A key challenge in testing and developing new therapies to combat the Ebola virus involves producing sufficient quantities of candidate treatments to conduct clinical trials and then to facilitate commercial scale-up for any product demonstrating effectiveness. Clinical trials are being launched for several promising Ebola therapies and vaccines, and successful results will require massive efforts to produce the millions of doses needed to treat and prevent further spread of the virus. 

As part of a broader United States campaign to counter the Ebola outbreak, the federal government is ramping up support for formulation, production, and packaging of Ebola treatments. Heading this effort is the Biomedical Advanced Research and Development Authority (BARDA), a component of the Health and Human Services Office of the Assistant Secretary for Preparedness and Response (ASPR), which works with biopharmaceutical and medical-products companies to develop and stockpile medical countermeasures against such biological threats as smallpox, anthrax, and pandemic influenza. 

Now therapies for Ebola top BARDA’s priority list, as seen in its $25-million investment in testing and production of ZMapp, a combination of three monoclonal antibodies (mAbs) manufactured in tobacco plants by Mapp Biopharmaceuticals. Current efforts to expand production in both tobacco plants and in mammalian cell cultures aim to provide sufficient quantities for clinical trials, explained BARDA director Robin Robinson at a hearing before the House Energy & Commerce Health subcommittee on Nov. 19, 2014. BARDA has enlisted assistance of Genentech and Regeneron in developing mAb technologies capable of immediate commercial-scale production, and Amgen is working with the Gates Foundation to examine ways to make Zmapp in Chinese hamster ovary cells.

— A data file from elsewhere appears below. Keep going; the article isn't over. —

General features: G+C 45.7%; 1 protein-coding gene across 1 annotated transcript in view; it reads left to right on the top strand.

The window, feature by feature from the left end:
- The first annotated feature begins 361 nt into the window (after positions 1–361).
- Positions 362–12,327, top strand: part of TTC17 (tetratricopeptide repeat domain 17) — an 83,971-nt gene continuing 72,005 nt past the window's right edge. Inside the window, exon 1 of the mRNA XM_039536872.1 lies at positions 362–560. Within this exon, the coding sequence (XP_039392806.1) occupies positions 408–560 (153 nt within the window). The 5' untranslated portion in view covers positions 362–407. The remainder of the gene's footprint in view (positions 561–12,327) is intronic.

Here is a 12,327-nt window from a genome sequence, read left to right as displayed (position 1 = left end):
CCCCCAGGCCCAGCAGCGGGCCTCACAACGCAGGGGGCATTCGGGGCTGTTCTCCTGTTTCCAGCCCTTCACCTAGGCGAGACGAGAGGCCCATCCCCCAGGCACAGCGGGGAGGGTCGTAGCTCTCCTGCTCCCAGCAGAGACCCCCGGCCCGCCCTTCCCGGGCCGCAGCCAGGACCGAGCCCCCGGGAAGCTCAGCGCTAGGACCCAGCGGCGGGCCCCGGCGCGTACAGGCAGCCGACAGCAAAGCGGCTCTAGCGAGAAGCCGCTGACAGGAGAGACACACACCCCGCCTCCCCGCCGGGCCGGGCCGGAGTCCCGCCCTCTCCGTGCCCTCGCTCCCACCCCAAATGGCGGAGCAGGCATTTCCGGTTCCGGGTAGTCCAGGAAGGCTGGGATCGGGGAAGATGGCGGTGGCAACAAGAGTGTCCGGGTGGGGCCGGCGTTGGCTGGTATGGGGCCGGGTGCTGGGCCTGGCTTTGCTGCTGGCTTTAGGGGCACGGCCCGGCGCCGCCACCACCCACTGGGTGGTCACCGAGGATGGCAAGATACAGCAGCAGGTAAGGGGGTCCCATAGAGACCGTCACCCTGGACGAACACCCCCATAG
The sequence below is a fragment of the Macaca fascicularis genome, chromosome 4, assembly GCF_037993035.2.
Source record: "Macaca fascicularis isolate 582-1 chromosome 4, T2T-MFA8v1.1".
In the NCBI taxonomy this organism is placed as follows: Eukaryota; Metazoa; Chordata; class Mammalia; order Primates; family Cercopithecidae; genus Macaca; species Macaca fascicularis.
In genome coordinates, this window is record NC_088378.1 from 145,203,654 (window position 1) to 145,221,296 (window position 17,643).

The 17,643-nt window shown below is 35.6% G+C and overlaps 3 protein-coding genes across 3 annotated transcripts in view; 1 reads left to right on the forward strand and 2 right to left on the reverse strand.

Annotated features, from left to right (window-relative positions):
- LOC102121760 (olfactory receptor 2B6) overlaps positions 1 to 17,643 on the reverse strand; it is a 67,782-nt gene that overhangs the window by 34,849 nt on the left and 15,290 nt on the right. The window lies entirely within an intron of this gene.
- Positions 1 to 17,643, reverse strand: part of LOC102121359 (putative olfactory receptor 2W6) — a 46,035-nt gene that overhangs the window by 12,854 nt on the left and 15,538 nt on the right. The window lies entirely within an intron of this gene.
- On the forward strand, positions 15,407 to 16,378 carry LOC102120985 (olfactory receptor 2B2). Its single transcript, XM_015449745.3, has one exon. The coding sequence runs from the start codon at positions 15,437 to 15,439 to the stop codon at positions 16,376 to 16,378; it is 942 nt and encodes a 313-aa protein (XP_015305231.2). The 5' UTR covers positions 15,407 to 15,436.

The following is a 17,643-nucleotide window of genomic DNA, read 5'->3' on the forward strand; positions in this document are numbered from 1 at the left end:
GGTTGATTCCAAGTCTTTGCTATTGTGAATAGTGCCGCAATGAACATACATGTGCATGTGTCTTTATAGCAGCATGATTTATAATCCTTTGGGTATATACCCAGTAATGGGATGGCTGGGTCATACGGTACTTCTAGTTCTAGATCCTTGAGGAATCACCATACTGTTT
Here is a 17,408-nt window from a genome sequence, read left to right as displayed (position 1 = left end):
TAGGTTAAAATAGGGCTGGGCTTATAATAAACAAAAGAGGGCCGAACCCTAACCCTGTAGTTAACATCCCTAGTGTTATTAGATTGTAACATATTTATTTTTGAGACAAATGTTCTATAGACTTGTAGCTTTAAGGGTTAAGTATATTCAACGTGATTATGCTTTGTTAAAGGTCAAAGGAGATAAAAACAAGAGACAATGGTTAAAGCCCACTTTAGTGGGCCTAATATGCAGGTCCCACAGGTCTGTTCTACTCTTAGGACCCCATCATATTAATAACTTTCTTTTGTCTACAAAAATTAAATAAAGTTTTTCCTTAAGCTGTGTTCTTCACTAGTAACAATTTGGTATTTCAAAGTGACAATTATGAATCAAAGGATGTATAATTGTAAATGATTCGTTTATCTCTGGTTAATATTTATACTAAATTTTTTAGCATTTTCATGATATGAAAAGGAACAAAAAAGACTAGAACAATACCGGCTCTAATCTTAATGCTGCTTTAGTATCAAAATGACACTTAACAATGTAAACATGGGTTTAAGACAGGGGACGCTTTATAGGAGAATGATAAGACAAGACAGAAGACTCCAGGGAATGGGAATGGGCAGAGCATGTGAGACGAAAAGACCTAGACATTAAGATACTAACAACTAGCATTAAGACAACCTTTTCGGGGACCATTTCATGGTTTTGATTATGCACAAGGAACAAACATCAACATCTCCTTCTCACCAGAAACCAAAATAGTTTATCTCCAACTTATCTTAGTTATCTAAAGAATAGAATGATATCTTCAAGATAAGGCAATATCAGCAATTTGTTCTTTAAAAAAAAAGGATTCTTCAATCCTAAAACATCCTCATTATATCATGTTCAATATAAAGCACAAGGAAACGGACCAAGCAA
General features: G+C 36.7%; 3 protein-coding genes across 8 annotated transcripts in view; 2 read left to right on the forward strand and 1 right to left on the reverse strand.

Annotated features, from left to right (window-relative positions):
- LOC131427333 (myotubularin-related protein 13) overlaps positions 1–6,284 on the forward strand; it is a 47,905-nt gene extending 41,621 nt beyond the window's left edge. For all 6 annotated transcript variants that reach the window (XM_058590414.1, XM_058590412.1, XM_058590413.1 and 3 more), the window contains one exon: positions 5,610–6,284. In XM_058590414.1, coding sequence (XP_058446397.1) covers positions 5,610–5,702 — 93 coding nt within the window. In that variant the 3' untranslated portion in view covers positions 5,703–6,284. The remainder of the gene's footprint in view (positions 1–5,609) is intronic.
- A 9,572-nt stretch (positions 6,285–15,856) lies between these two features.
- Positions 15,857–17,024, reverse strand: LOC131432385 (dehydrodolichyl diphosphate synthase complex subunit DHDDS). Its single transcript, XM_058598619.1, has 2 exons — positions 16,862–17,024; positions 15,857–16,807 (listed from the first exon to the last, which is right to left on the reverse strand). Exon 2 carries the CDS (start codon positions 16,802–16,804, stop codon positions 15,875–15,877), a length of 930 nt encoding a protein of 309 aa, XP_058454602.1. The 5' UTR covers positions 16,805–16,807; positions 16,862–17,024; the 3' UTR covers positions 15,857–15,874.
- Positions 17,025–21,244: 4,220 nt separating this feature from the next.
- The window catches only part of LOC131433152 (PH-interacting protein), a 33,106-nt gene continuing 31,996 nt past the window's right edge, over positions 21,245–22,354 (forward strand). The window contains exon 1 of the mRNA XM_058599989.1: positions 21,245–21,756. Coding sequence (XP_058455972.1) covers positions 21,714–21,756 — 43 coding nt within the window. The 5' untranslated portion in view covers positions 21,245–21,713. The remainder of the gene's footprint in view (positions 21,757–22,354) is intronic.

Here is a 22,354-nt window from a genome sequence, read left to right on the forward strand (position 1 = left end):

Robinson also announced that BARDA’s relatively new fill-finish manufacturing network has its first work order, a contract with network member Nanotherapeutics/Baxter to fill vials with Zmapp for clinical testing.